Nine Marks of an Abusive Church

“Be not deceived, Wormwood, our cause is never more in jeopardy than when a human, no longer desiring but still intending to do our Enemy’s will, looks round upon a universe in which every trace of Him seems to have vanished, and asks why he has been forsaken, and still obeys.   CS Lewis-Screwtape Letters


How can you spot an abusive church? Do you know the “red flags”? Dr. Ronald Enroth, is a leading scholar on cults and cultism, and his special perspectives have proven beneficial to both the secular and the religious society. Dr. Enroth is a professor of Sociology at Westmont College (Santa Barbara, California) where he has taught since 1965, beginning as a sociology instructor. In 1992 Enroth wrote Churches That Abuse, and it continues to be an important resource nearly two decades later.

Margaret Thaler Singer, a clinical psychologist and emeritus professor of the University of California, Berkeley, provided her hearty recommendation on the book’s jacket. Here is an excerpt:

“When does a church cross the line between conventional church status and fringe status? What is the nature of the process by which any given group devolves into a fringe church or movement? What are some of the signs or indicators that a given group is becoming abusive of its members and is headed for the margins? When should a member consider bailing out?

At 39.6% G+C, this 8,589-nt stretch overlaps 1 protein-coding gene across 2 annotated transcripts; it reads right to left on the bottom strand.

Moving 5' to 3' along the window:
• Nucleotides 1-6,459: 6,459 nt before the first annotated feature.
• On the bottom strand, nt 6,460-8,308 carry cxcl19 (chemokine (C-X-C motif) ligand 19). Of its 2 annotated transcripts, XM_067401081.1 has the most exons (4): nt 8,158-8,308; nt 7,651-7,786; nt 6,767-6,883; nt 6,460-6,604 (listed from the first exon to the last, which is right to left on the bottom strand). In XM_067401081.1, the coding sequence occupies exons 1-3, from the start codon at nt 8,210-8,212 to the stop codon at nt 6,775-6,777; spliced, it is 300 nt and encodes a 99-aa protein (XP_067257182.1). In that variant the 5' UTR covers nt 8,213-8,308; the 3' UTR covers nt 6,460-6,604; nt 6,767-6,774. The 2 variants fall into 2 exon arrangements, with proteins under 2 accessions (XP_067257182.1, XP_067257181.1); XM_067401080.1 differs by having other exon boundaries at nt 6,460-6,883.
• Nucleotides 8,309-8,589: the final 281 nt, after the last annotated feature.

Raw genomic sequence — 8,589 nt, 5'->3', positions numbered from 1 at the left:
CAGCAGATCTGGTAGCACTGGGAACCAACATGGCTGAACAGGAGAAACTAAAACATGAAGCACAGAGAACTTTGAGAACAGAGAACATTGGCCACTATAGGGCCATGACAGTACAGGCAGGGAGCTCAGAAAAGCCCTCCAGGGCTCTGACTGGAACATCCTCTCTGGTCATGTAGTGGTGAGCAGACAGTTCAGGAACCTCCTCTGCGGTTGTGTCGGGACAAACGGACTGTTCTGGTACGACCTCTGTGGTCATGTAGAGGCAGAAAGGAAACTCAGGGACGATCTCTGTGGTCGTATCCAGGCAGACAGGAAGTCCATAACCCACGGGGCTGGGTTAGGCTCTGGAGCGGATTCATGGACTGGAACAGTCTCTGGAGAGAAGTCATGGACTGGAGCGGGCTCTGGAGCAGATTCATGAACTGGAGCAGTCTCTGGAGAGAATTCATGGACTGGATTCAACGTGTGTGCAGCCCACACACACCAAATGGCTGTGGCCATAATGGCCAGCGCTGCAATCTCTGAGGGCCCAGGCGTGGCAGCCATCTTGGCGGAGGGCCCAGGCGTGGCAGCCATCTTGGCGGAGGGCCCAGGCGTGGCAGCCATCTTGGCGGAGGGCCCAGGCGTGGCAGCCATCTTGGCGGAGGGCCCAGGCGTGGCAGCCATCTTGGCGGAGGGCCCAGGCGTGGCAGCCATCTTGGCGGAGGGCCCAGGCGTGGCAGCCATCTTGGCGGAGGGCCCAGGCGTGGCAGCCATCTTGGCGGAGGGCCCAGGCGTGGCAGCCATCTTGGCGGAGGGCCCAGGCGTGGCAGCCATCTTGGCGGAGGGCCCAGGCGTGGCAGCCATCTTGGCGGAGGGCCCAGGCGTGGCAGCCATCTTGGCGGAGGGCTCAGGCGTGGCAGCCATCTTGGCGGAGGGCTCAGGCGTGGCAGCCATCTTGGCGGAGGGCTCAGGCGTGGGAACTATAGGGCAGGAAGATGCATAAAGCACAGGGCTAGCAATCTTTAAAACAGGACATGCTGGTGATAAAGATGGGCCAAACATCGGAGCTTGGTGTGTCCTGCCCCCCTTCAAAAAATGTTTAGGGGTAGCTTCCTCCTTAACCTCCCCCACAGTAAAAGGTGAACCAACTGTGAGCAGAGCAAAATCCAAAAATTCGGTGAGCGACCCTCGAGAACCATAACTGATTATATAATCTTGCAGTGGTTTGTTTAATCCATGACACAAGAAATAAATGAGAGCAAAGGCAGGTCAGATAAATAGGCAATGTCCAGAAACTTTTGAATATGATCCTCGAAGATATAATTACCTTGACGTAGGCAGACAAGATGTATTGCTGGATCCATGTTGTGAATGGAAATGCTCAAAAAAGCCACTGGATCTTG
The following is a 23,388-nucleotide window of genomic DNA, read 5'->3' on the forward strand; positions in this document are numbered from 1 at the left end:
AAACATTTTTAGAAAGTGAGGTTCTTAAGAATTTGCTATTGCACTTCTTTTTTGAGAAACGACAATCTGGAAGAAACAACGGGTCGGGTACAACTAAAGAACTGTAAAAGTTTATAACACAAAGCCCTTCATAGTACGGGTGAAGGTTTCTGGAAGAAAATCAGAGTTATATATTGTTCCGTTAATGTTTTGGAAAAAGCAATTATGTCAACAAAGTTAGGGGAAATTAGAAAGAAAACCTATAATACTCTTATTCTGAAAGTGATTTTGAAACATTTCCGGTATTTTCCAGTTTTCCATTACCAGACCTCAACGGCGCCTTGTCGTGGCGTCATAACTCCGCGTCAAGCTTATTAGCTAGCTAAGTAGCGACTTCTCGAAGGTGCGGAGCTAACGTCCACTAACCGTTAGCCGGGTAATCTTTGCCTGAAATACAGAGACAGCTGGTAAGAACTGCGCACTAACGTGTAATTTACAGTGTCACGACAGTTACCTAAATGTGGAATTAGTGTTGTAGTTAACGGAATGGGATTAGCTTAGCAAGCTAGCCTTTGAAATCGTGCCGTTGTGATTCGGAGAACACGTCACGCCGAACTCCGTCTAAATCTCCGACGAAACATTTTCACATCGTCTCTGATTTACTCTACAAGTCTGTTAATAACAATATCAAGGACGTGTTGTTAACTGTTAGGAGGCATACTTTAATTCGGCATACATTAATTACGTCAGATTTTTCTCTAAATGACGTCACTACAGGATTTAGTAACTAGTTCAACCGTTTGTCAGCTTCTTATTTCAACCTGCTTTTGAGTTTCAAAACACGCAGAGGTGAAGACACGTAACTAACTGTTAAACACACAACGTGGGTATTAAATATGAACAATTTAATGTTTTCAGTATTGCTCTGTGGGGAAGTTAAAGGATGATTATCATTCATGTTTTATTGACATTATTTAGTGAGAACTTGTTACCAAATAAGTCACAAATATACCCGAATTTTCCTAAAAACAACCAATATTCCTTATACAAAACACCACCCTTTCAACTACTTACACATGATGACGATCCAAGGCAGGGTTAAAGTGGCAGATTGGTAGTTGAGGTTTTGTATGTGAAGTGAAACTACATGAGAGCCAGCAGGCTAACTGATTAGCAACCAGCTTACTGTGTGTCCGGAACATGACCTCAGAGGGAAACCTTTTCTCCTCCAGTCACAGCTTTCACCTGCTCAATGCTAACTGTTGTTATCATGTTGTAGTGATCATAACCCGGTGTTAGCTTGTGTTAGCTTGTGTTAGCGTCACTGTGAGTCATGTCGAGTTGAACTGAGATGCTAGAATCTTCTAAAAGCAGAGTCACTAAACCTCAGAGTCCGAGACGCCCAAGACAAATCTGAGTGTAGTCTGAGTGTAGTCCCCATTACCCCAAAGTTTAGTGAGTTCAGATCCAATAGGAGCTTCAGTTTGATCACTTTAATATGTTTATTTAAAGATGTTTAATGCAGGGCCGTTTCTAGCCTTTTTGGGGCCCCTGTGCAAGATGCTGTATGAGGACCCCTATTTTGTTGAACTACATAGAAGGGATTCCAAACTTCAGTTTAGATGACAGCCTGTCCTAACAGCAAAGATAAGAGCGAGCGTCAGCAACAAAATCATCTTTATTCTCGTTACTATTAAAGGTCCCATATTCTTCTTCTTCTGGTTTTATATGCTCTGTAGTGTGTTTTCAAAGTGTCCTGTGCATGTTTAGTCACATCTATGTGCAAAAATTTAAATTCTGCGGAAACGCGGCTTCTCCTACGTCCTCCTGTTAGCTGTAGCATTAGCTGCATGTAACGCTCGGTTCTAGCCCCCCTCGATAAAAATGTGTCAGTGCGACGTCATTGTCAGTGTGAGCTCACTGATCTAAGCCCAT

Churches That Abuse answers these and other important questions about abusive churches and groups that operate in this country – organizations and churches that are not necessarily characterized by doctrinal deviation but have particular traits that make them behavioral and sociological outsiders. It also helps readers identify and beware of abusive tendencies in more “normal” Christian churches.”

In his classic book Dr. Enroth identifies distinctive traits of abusive churches which should serve as “red flags”. Pat Zukeran, a research associate with Probe Ministries, has written an excellent review of Churches That Abuse, and we will be sharing excerpts from his article “Abusive Churches”, along with quotes from the book, to explain some of these identifying traits or “MARKS”. 

(1) Control-oriented style of leadership


Pat Zukeran explains: “The leader in an abusive church is dogmatic, self- confident, arrogant, and the spiritual focal point in the lives of his followers. The leader assumes he is more spiritually in tune with God than anyone else…. To members of this type of church or group, questioning the leader is the equivalent of questioning God. Although the leader may not come out and state this fact, this attitude is clearly seen by the treatment of those who dare to question or challenge the leader…. In the hierarchy of such a church, the leader is, or tends to be, accountable to no one. Even if there is an elder board, it is usually made up of men who are loyal to, and will never disagree with, the leader. This style of leadership is not one endorsed in the Bible (emphasis mine).”

“Control-oriented leadership is at the core of all such churches. These spiritual power holders become strong role models, and their dogmatic teaching, bold confidence, and arrogant assertiveness become powerful forces of influence. They use their spiritual authority to intimidate the weak,” explains Ronald Enroth in Churches That Abuse (p. 80).